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357 THE INDIAN ADVOCATE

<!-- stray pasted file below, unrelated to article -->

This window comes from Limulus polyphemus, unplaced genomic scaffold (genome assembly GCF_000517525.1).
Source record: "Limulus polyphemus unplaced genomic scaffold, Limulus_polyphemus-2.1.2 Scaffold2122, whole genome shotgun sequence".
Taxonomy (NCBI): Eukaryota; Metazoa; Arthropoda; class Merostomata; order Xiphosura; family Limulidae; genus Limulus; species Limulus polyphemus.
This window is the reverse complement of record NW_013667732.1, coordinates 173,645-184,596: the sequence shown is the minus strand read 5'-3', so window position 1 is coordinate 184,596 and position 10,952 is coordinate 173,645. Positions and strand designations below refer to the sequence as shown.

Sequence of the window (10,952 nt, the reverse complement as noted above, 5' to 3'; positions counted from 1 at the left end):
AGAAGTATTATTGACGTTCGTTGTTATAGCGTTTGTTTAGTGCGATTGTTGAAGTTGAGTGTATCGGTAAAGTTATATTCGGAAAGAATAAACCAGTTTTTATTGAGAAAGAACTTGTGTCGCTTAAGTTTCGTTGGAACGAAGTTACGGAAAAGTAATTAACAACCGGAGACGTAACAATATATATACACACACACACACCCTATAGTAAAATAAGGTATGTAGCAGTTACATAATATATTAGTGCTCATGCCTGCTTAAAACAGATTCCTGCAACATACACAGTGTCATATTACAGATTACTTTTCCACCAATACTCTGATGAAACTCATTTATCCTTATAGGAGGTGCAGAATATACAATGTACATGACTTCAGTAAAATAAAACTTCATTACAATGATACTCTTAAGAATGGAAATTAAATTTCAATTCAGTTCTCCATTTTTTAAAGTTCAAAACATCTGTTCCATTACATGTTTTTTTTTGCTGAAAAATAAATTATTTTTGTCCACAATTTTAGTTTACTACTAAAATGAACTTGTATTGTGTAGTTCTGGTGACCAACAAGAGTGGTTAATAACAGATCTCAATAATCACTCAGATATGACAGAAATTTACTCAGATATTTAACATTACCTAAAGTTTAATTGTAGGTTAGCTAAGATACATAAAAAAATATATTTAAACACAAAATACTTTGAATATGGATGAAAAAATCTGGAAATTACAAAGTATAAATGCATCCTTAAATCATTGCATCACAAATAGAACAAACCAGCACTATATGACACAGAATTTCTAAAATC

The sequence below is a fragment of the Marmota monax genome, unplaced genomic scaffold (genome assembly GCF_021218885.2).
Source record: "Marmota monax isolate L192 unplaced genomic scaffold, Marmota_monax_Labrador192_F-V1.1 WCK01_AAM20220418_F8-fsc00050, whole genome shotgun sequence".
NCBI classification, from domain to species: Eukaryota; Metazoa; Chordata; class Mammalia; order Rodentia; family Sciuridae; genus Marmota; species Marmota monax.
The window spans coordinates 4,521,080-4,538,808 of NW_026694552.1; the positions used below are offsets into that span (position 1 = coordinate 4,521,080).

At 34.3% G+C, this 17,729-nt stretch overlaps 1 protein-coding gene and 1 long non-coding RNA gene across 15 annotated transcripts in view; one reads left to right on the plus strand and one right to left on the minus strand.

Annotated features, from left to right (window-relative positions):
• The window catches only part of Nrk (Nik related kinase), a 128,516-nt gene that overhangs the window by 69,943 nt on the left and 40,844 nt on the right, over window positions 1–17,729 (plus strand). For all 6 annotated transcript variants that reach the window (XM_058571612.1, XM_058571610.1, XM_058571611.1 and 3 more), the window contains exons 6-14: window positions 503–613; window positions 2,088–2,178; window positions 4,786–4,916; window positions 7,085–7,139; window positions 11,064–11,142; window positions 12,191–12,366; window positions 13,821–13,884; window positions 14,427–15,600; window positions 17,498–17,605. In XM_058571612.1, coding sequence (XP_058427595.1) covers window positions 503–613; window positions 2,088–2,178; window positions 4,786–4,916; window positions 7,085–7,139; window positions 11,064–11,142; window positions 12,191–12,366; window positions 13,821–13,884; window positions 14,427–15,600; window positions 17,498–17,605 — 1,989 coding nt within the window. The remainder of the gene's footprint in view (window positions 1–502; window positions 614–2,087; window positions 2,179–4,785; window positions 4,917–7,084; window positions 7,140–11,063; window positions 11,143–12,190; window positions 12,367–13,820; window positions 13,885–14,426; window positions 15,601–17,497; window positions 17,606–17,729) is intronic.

PRISONERS SENT TO FLORIDA It had been determined, on the surrender of the hostiles, to select some of the most prominent leaders from each tribe concerned for a term of confinement at some military prison in the east. Accordingly thirty-three of the Cheyenne were selected, with two Arapaho, who, though not concerned in the outbreak, had been guilty in other ways. Among the Cheyen ne selected was one woman, who was identified as having participated in the murder of the Germaine family. While ironing the prisoners on April 6, a young warrior named Black-horse, stung by the taunts of the women, kicked over the blacksmith and attempted to escape, but was immediately shot down by the guard. The Cheyenne at once attacked the guard with guns and arrows. A troop of cavfilry was quickly ordered up from Fort Reno, 2 miles away, when the Cheyenne fled to the sandhills on the river bank across from the agency, where they had secreted a quantity of firearms and ammunition, and, digging pits in the sand, opened fire on the troops. A severe engagement ensued, the Indian holding their position until dark, several being killed or wounded on each side. During the night they fled, and when daylight came nothing remained of the prison camp but a few worn-out tipis. Most of the Indians soon afterward surren dered; but a band of about sixty, including the murderers of the Germaine family, attempted to eccape to the Dakota country, and had made their way to the vicinity of Fort Wal lace, Kansas, when they were intercepted by a detachment under Lieutenant A. Henley, Sixth cavalry, who cut off about half of them from the rest. On their refusal to surren der, he attacked them and killed nineteen, captured over one hundred and twenty-five ponies, and burned their camp, with the loss of two soldiers killed. The remainder escaped to the northward, The thirty-five Cheyenne and Arapaho prisoners selected for imprisonment were sent to Fort Marion, near St Augustine, Florida.